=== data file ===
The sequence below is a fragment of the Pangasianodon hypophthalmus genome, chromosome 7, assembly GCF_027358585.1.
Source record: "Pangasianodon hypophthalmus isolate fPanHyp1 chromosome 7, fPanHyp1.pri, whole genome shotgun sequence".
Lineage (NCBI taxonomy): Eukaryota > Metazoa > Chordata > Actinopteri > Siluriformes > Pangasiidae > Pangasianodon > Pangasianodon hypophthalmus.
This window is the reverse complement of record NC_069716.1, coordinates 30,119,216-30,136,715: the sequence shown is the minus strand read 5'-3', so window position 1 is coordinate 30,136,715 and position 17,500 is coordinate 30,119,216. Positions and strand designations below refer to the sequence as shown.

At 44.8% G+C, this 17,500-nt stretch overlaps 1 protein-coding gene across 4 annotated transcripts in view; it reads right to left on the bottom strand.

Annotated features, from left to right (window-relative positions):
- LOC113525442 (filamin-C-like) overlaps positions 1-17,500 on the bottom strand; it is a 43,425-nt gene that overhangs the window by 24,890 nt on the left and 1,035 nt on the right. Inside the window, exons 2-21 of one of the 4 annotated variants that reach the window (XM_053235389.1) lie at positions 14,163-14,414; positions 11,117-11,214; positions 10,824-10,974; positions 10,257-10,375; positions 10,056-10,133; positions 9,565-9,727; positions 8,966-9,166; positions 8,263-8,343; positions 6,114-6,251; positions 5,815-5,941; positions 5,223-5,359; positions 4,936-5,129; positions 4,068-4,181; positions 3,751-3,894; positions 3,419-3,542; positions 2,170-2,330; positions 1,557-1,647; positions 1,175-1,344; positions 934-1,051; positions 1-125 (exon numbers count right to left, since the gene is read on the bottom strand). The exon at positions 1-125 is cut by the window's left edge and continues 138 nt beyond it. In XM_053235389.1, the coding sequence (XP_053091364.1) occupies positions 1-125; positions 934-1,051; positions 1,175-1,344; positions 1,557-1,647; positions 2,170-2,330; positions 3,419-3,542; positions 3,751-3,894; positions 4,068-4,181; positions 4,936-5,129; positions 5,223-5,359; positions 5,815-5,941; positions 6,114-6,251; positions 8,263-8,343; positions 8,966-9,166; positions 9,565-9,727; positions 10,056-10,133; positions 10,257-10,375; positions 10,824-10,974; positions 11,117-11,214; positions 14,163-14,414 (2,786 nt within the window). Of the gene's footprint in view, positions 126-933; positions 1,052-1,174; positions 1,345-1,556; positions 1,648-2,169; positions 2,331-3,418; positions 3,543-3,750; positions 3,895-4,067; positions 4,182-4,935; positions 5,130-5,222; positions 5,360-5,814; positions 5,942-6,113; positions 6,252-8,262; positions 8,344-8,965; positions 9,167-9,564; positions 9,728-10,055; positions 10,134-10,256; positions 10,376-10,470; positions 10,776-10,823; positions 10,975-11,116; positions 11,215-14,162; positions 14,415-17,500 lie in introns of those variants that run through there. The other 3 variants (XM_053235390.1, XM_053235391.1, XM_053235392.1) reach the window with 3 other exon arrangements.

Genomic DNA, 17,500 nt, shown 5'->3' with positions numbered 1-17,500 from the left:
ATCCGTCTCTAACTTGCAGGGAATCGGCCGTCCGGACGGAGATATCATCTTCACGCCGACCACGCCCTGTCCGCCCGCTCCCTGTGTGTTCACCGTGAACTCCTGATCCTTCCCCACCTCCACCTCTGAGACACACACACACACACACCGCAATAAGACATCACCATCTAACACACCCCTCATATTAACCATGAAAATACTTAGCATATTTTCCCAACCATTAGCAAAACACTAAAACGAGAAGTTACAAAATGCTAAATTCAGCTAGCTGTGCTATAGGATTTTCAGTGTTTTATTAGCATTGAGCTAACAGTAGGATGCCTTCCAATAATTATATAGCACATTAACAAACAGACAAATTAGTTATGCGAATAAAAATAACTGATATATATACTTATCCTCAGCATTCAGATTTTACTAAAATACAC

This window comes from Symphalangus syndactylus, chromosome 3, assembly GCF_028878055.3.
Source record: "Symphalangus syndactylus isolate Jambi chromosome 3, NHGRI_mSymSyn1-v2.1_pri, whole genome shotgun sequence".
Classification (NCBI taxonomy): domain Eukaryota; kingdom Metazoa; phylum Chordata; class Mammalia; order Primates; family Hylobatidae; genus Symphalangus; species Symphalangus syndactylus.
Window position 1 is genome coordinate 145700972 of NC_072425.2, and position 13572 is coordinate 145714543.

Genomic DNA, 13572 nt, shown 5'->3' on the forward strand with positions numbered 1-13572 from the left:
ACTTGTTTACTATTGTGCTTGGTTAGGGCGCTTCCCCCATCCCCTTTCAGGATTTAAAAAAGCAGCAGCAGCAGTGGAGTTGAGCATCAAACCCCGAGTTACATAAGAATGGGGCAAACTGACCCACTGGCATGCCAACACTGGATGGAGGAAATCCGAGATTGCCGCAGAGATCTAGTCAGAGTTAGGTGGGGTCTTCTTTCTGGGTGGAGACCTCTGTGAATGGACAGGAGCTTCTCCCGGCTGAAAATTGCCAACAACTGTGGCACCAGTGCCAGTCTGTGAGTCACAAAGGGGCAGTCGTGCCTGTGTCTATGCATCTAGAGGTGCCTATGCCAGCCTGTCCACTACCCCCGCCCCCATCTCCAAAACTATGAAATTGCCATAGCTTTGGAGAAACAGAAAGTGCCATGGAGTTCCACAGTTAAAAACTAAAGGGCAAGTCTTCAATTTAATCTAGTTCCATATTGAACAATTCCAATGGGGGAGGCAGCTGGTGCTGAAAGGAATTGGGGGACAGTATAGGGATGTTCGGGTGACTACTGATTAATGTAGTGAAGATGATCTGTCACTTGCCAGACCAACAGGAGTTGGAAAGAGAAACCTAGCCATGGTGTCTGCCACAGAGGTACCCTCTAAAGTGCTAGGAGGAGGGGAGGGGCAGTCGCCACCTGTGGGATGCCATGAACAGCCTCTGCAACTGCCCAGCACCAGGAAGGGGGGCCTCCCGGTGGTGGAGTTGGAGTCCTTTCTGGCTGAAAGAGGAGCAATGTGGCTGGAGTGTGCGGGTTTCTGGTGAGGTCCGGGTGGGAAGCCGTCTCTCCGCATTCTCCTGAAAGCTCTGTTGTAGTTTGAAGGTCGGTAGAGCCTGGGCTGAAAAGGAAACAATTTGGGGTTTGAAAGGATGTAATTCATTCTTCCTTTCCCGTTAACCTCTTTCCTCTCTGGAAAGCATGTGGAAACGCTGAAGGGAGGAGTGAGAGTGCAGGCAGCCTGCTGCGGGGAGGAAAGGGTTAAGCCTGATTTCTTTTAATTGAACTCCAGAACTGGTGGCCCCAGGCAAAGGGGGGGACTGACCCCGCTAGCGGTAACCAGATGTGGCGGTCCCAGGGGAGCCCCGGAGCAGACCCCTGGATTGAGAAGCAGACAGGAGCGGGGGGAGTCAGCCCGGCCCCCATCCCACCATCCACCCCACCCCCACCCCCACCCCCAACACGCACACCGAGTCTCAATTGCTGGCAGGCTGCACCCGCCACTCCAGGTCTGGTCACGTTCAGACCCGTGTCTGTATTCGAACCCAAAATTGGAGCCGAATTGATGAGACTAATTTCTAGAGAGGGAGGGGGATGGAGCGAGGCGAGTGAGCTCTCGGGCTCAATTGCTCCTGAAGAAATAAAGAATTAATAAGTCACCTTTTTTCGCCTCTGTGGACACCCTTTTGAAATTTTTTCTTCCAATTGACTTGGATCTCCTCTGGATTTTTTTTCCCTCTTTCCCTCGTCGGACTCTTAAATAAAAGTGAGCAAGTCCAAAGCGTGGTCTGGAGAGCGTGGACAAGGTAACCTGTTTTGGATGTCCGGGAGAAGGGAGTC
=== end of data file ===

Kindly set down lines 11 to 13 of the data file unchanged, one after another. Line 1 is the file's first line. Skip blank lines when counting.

Source record: "Symphalangus syndactylus isolate Jambi chromosome 3, NHGRI_mSymSyn1-v2.1_pri, whole genome shotgun sequence".
Classification (NCBI taxonomy): domain Eukaryota; kingdom Metazoa; phylum Chordata; class Mammalia; order Primates; family Hylobatidae; genus Symphalangus; species Symphalangus syndactylus.
Window position 1 is genome coordinate 145700972 of NC_072425.2, and position 13572 is coordinate 145714543.